This week looks to be a relatively quieter one after a much anticipated successful Greek PSI, avoiding a disorderly default and clearing the path to a smooth redemption payment on Tuesday of EUR 14.4bln, which weeks ago caused much anxiety in financial markets across the globe. Although there is now some breathing space in Greece, the new bailout program does not ensure a fully financially stable nation, especially with political affairs likely to add to uncertainty as elections loom within the next 6-7 weeks. IMF's Thomsen demonstrated just this sentiment, saying over the weekend that Greece's latest bailout program will fail if the new government doesn't push through the reforms. Despite this, today will see the EFSF tapped for Greece's latest bailout, helping kick-start the new program with the EFSF planning to issue ultra-long bonds for the first time, selling bonds with maturities of between 20-30 years.
Looking ahead to notable events in the rest of Europe, the UK Chancellor Osborne presents his latest budget aimed at reviving a seemingly flagging British economy. Osborne has been particularly vocal of late reiterating his commitment to austerity especially in the light of recent actions by the ratings agencies Moody's and Fitch, placing the UK on outlook negative, however still retaining the top credit rating. This is likely to strengthen the Chancellor's argument against any unfunded giveaways in the budget but there are still a series of measures that could arise, however analysts have speculated that they will have little macroeconomic weight or pull, with some expecting the budget to be a more political rather than economic affair. Possible measures that could be announced include issuing a new "super-long" gilt with 100-years to maturity or longer, raising the ceiling on the lowest tax band as well as cuts to the controversial top GBP 0.50 tax rate. Some analysts have become more and more positive towards the UK in the past few months, with UBS revising their GDP growth forecast for the UK from -0.1% in 2012 to +0.6% and other analysts pointing out the relative strength in UK PMI Manufacturing over the past three months, outperforming the Eurozone.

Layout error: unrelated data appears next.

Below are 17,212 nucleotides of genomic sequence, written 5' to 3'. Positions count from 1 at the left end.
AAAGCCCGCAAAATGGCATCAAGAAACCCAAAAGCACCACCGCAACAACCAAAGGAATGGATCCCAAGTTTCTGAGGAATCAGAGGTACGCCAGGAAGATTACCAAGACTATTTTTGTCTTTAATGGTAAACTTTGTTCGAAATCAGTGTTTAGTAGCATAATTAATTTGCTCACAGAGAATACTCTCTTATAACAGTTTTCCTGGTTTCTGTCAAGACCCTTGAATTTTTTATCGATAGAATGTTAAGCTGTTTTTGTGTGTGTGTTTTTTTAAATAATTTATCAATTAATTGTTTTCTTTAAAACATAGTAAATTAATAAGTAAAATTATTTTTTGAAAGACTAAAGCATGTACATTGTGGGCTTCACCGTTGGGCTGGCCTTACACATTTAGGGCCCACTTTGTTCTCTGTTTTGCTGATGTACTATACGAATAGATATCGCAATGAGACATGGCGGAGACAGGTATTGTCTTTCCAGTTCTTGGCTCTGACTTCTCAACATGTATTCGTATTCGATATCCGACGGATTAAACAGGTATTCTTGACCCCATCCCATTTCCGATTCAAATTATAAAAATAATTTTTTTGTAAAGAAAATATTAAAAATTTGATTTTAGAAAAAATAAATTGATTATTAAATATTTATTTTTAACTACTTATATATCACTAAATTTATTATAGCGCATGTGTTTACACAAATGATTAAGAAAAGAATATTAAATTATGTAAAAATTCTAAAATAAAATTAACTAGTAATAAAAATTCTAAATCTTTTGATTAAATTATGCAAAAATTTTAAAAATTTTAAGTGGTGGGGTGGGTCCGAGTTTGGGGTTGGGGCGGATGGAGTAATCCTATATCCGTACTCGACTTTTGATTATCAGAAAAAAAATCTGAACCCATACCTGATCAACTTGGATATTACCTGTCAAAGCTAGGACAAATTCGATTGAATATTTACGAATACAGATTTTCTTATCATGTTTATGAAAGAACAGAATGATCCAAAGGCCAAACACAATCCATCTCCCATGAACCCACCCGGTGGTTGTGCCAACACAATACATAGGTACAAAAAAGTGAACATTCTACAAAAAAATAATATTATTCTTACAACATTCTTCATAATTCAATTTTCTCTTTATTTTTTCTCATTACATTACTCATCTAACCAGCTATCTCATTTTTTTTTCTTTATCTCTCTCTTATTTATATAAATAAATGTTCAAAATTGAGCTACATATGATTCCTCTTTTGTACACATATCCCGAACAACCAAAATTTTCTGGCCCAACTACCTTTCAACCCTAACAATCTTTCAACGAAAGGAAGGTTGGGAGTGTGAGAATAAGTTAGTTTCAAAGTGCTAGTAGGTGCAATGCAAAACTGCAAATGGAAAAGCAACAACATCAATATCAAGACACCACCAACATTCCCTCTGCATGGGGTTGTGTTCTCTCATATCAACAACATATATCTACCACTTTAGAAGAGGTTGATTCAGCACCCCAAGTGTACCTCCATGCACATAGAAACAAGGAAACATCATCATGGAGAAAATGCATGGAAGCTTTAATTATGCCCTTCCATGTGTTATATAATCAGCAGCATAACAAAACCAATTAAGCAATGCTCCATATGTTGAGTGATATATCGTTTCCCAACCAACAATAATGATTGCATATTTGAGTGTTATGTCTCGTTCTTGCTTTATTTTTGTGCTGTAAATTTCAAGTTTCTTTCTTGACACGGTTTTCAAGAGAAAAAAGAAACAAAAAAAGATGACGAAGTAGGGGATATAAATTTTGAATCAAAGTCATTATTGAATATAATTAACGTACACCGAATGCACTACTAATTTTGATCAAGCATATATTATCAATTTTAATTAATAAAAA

Mid-week will be fairly UK-heavy, with the publication of the latest MPC minutes occurring on the same day as the budget announcement. In the last MPC meeting, the board came to a decision to keep their base rate and the APF unchanged at 0.5% and GBP 325bln respectively, and the minutes are unlikely to show much deliberation over these decisions with the current GBP 50bln course yet to be completed. But there are notable doves (Miles and Posen) who may have argued for further easing, such as the February minutes which showed a more divided committee. Members may point towards further inflation risks to the economy with fluctuations in energy prices being one of the main culprits. More light shall be shed on the UK's inflation risk on Tuesday as CPI figures are set to be released, with consensus expectations falling well above the central bank's 2.0% target.
Other data to be aware of this week is PMI numbers for both services and manufacturing coming from France, Germany and the Eurozone. These figures are expected to show slight increases; however the figures for the Eurozone are currently expected to stay below the 50.0 level, signalling a contraction for March. Over the pond in the US, economic data is light and will be concentrated around the housing market. The pick-up in pace of new home construction in the US is likely to be indicated in Tuesdays housing starts for February, and with the number of new homes available for sale at a record low, this is likely to be reflected in Fridays new home sales reading.